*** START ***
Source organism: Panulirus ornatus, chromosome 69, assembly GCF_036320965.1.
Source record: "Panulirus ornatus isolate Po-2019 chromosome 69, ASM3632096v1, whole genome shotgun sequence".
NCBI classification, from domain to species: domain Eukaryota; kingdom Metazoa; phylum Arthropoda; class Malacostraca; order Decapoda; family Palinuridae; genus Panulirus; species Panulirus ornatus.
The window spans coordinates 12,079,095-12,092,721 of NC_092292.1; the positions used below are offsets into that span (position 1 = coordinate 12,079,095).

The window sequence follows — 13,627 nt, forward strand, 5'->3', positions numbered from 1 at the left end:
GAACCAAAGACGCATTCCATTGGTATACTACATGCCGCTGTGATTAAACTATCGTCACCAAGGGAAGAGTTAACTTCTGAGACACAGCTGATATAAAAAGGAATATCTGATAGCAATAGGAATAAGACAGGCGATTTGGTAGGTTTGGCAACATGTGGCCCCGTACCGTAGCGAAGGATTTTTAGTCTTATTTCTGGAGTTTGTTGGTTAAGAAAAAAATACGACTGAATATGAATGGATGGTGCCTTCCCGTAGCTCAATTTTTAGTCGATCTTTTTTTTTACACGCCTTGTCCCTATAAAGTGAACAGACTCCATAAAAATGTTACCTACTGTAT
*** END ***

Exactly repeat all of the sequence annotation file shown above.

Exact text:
Source organism: Panulirus ornatus, chromosome 69, assembly GCF_036320965.1.
Source record: "Panulirus ornatus isolate Po-2019 chromosome 69, ASM3632096v1, whole genome shotgun sequence".
NCBI classification, from domain to species: domain Eukaryota; kingdom Metazoa; phylum Arthropoda; class Malacostraca; order Decapoda; family Palinuridae; genus Panulirus; species Panulirus ornatus.
The window spans coordinates 12,079,095-12,092,721 of NC_092292.1; the positions used below are offsets into that span (position 1 = coordinate 12,079,095).

The window sequence follows — 13,627 nt, forward strand, 5'->3', positions numbered from 1 at the left end:
GAACCAAAGACGCATTCCATTGGTATACTACATGCCGCTGTGATTAAACTATCGTCACCAAGGGAAGAGTTAACTTCTGAGACACAGCTGATATAAAAAGGAATATCTGATAGCAATAGGAATAAGACAGGCGATTTGGTAGGTTTGGCAACATGTGGCCCCGTACCGTAGCGAAGGATTTTTAGTCTTATTTCTGGAGTTTGTTGGTTAAGAAAAAAATACGACTGAATATGAATGGATGGTGCCTTCCCGTAGCTCAATTTTTAGTCGATCTTTTTTTTTACACGCCTTGTCCCTATAAAGTGAACAGACTCCATAAAAATGTTACCTACTGTAT